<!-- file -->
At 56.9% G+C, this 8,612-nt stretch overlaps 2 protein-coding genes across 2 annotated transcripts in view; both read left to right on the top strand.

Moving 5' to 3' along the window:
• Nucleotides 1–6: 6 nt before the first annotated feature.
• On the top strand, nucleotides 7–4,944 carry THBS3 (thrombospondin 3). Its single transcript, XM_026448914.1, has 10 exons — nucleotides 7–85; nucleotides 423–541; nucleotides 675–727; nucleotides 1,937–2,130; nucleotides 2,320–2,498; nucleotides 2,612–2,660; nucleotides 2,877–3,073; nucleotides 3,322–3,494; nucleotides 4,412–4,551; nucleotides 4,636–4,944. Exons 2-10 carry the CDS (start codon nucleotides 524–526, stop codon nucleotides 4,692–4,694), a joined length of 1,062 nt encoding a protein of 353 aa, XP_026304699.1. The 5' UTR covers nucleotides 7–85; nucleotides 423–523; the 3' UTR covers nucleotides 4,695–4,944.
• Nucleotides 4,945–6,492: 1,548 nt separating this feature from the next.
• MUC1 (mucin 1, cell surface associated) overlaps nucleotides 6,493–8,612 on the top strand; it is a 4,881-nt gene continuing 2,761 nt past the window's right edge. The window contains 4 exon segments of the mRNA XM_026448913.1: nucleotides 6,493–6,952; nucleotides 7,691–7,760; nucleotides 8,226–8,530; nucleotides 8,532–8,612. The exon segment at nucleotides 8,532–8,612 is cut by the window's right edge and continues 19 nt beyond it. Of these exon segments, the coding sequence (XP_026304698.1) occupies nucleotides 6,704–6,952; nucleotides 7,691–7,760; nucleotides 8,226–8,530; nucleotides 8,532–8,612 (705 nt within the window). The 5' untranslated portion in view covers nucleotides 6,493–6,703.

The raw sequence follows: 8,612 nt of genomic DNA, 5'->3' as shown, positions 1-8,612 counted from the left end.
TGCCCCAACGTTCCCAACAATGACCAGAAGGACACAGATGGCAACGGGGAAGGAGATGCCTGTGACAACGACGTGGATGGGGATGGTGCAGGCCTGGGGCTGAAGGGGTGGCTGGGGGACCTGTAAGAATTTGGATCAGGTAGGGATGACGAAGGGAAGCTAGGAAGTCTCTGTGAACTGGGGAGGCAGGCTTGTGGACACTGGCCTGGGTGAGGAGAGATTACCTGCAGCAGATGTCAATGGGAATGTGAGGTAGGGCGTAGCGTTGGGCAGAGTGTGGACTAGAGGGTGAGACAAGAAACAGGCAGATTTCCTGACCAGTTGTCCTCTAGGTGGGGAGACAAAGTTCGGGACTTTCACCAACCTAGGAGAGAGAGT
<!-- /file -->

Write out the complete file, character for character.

At 56.9% G+C, this 8,612-nt stretch overlaps 2 protein-coding genes across 2 annotated transcripts in view; both read left to right on the top strand.

Moving 5' to 3' along the window:
• Nucleotides 1–6: 6 nt before the first annotated feature.
• On the top strand, nucleotides 7–4,944 carry THBS3 (thrombospondin 3). Its single transcript, XM_026448914.1, has 10 exons — nucleotides 7–85; nucleotides 423–541; nucleotides 675–727; nucleotides 1,937–2,130; nucleotides 2,320–2,498; nucleotides 2,612–2,660; nucleotides 2,877–3,073; nucleotides 3,322–3,494; nucleotides 4,412–4,551; nucleotides 4,636–4,944. Exons 2-10 carry the CDS (start codon nucleotides 524–526, stop codon nucleotides 4,692–4,694), a joined length of 1,062 nt encoding a protein of 353 aa, XP_026304699.1. The 5' UTR covers nucleotides 7–85; nucleotides 423–523; the 3' UTR covers nucleotides 4,695–4,944.
• Nucleotides 4,945–6,492: 1,548 nt separating this feature from the next.
• MUC1 (mucin 1, cell surface associated) overlaps nucleotides 6,493–8,612 on the top strand; it is a 4,881-nt gene continuing 2,761 nt past the window's right edge. The window contains 4 exon segments of the mRNA XM_026448913.1: nucleotides 6,493–6,952; nucleotides 7,691–7,760; nucleotides 8,226–8,530; nucleotides 8,532–8,612. The exon segment at nucleotides 8,532–8,612 is cut by the window's right edge and continues 19 nt beyond it. Of these exon segments, the coding sequence (XP_026304698.1) occupies nucleotides 6,704–6,952; nucleotides 7,691–7,760; nucleotides 8,226–8,530; nucleotides 8,532–8,612 (705 nt within the window). The 5' untranslated portion in view covers nucleotides 6,493–6,703.

The raw sequence follows: 8,612 nt of genomic DNA, 5'->3' as shown, positions 1-8,612 counted from the left end.
TGCCCCAACGTTCCCAACAATGACCAGAAGGACACAGATGGCAACGGGGAAGGAGATGCCTGTGACAACGACGTGGATGGGGATGGTGCAGGCCTGGGGCTGAAGGGGTGGCTGGGGGACCTGTAAGAATTTGGATCAGGTAGGGATGACGAAGGGAAGCTAGGAAGTCTCTGTGAACTGGGGAGGCAGGCTTGTGGACACTGGCCTGGGTGAGGAGAGATTACCTGCAGCAGATGTCAATGGGAATGTGAGGTAGGGCGTAGCGTTGGGCAGAGTGTGGACTAGAGGGTGAGACAAGAAACAGGCAGATTTCCTGACCAGTTGTCCTCTAGGTGGGGAGACAAAGTTCGGGACTTTCACCAACCTAGGAGAGAGAGT